The bizarre bustle, then the hourglass and the wild liberation of the Roaring Twenties.

The streamlined ‘30s, then WWII shortages and the post-war “New Look.”

The ‘60s “Youthquake”grew up to power dressing and oversize anti-fashion.

Coloring Margaret O'Brien

She was the child star of stars, a gifted little girl who could break your heart…and she often did, in movies like “Journey for Margaret” in 1942 when she was just 5 years old. Her most important role was as Tootie in “Meet Me in St. Louis.” She won a special juvenile Academy Award in 1944. Margaret was a stellar guest at the Los Angeles Paper Doll Convention a few years ago and I was thrilled to be seated at her table for dinner. She was delightful and still looked and sounded like the tearful little star that won movie goers’ hearts nearly 75 years ago. She gifted me with several autographed photos. I recently received a 1947 Margaret O’Brien Coloring Book and this month, while coloring three charming pages I enjoyed recalling my conversation with the delicate little star. 

Margaret O'Brien
1947 Margaret O’Brien coloring book and a pose on the studio set, colored by me.

Margaret O'Brient Coloring Pages
The famous child star of the ‘40s, dressed as little girls did, unlike todays jeans ‘n t-shirt kids.

Margaret O'Brien Paper Doll
Pensive publicity portrait of Margaret and the paper doll I did that she autographed and inscribed to me.

David's Own Op-Ed: Shame on the Stylist!

Fashion has seldom been as chaotic and unflattering as it is now. Who’s to blame? You probably think that the designers are responsible (all are young except 84 year old Karl Lagerfeld at Chanel). Often, the designer has done her/his job well, creating interesting, sometimes lovely items, although always priced sky high. It is the Stylist who usually turns a pretty look into an unfathomable “total look” that makes no sense and is purposely put together to shock and disrupt. Take the current advertising campaign for Louis Vuitton. The model is fresh-faced and younger than spring time. She is wearing a museum-piece (not really) that is a very fancy metallic 18th century gentleman’s coat. Under the coat, the model wears a cheap-looking (but high-priced) striped cotton knit sporty shirtdress. She carries a silly little Louis Vuitton logo bucket bag and on her feet are edgy engineered white trainers that are as big as a hospital ship from outer space. If you think this is fashion madness, you’d be right but it is toned-down for the ad. The same outfit was shown on the catwalk with blue denim short shorts. Whatever happened to beauty, good taste and appropriate apparel presented to offer suggestions on how to look lovely, intelligent and self-aware?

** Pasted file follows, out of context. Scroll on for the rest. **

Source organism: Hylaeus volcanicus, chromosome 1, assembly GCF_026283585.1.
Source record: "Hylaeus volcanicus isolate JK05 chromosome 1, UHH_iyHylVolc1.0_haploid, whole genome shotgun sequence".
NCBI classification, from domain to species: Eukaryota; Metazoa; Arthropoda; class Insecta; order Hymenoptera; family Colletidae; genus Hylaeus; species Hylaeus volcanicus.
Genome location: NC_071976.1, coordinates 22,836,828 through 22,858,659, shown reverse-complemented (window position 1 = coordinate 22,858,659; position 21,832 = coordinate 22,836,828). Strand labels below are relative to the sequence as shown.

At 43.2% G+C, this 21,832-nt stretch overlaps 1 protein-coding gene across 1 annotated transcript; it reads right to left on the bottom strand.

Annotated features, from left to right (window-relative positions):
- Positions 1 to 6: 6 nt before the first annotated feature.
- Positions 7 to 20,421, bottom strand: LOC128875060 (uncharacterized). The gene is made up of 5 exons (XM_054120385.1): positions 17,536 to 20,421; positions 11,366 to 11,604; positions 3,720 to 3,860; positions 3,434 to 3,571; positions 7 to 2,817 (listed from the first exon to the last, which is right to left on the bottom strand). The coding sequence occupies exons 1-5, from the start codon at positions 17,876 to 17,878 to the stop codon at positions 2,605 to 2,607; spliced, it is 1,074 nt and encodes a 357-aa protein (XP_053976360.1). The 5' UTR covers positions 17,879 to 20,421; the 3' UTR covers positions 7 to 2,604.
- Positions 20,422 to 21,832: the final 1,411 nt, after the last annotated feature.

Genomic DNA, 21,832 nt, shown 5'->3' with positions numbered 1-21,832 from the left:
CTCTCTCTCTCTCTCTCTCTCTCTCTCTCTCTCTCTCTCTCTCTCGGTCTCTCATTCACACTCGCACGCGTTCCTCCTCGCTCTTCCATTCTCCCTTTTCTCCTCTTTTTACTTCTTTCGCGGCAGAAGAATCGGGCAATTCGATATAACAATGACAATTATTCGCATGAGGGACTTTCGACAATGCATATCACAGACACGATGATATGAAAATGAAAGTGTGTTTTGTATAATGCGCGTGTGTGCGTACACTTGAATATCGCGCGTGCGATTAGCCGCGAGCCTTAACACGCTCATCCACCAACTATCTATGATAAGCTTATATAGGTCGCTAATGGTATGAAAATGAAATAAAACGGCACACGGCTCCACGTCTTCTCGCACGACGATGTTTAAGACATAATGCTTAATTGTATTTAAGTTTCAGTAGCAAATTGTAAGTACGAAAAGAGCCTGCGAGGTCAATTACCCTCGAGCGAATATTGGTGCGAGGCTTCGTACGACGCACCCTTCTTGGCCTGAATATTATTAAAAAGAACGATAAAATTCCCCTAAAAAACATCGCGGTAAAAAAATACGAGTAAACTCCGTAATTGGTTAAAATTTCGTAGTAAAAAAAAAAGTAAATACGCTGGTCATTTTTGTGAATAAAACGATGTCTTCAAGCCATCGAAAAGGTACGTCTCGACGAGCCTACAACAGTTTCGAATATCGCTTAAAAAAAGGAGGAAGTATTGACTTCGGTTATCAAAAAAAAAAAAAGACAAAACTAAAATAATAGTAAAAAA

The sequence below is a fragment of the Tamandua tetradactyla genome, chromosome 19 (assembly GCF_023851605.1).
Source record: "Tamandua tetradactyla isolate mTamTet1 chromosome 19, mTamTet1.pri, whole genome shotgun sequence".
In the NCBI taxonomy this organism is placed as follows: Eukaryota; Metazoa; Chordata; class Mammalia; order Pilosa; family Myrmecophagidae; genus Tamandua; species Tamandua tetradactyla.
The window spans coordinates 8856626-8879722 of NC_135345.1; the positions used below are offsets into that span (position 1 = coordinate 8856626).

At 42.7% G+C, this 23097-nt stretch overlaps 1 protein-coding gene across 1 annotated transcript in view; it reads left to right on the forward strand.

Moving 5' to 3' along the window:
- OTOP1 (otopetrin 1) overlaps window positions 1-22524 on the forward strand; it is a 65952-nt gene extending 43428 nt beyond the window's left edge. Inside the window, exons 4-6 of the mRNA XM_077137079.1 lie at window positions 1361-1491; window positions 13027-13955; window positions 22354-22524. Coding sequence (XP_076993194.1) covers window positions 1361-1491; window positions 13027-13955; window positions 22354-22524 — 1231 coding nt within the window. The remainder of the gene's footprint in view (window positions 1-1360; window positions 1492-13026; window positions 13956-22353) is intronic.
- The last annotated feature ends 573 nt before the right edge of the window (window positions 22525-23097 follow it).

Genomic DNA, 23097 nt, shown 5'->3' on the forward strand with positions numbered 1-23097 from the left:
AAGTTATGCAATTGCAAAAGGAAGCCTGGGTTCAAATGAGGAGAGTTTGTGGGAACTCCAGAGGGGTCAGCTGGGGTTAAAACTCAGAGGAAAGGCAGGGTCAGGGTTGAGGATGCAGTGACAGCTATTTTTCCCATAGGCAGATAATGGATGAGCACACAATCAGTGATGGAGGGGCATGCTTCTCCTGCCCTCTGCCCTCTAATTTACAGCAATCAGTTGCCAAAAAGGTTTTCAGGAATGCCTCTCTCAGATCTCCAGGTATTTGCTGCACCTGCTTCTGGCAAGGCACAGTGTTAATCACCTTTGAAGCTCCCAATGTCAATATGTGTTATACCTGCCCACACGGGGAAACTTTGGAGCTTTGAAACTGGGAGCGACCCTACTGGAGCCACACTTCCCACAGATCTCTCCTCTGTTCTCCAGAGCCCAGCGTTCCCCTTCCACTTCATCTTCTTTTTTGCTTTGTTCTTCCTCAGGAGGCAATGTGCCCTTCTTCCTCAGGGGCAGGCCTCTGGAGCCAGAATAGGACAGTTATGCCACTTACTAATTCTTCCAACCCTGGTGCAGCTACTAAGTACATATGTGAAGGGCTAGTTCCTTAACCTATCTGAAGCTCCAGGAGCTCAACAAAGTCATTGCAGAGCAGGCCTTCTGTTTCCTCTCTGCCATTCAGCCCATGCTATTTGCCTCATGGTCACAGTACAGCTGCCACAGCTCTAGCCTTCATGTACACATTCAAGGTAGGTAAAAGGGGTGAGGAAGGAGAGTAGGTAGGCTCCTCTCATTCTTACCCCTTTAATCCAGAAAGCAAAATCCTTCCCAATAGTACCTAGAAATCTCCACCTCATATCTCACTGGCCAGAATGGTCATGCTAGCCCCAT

Louis Vuitton
Louis Vuitton ad shows how stylists these days seem to be lacking style. 

Christmas Movie Cover Preview

I am continuing to work on my next book, “Merry Movie Christmas” featuring 12 paper doll characters from 9 Holiday-themed vintage movies. The cover is now finished, a wreath with ornaments embellished with little portraits of the dolls. I’m taking a short break while I move from coast to coast… from Long Island in New York to Palm Springs in California. I don’t expect to experience a white Christmas this year! 

Merrie Movie Christmas
Final cover design for “Merry Movie Christmas” paper doll book due to be published in time for the Holiday season fun.

2018 Seattle Paper Doll Convention

Hoping to see you at this year’s Paper Doll Convention, July 4-8, 2018, in Seattle, WA. If you can't make it, you can join in on the fun with an absentee registration that includes a goodie bag, b&w color-n-cut paper dolls and 10 amazing paper doll souvenirs celebrating the convention theme, Entertainment Extravaganza! Click here for more information! 

2018 Paper Doll Convention
Join us in Seattle for the 2018 Paper Doll Convention!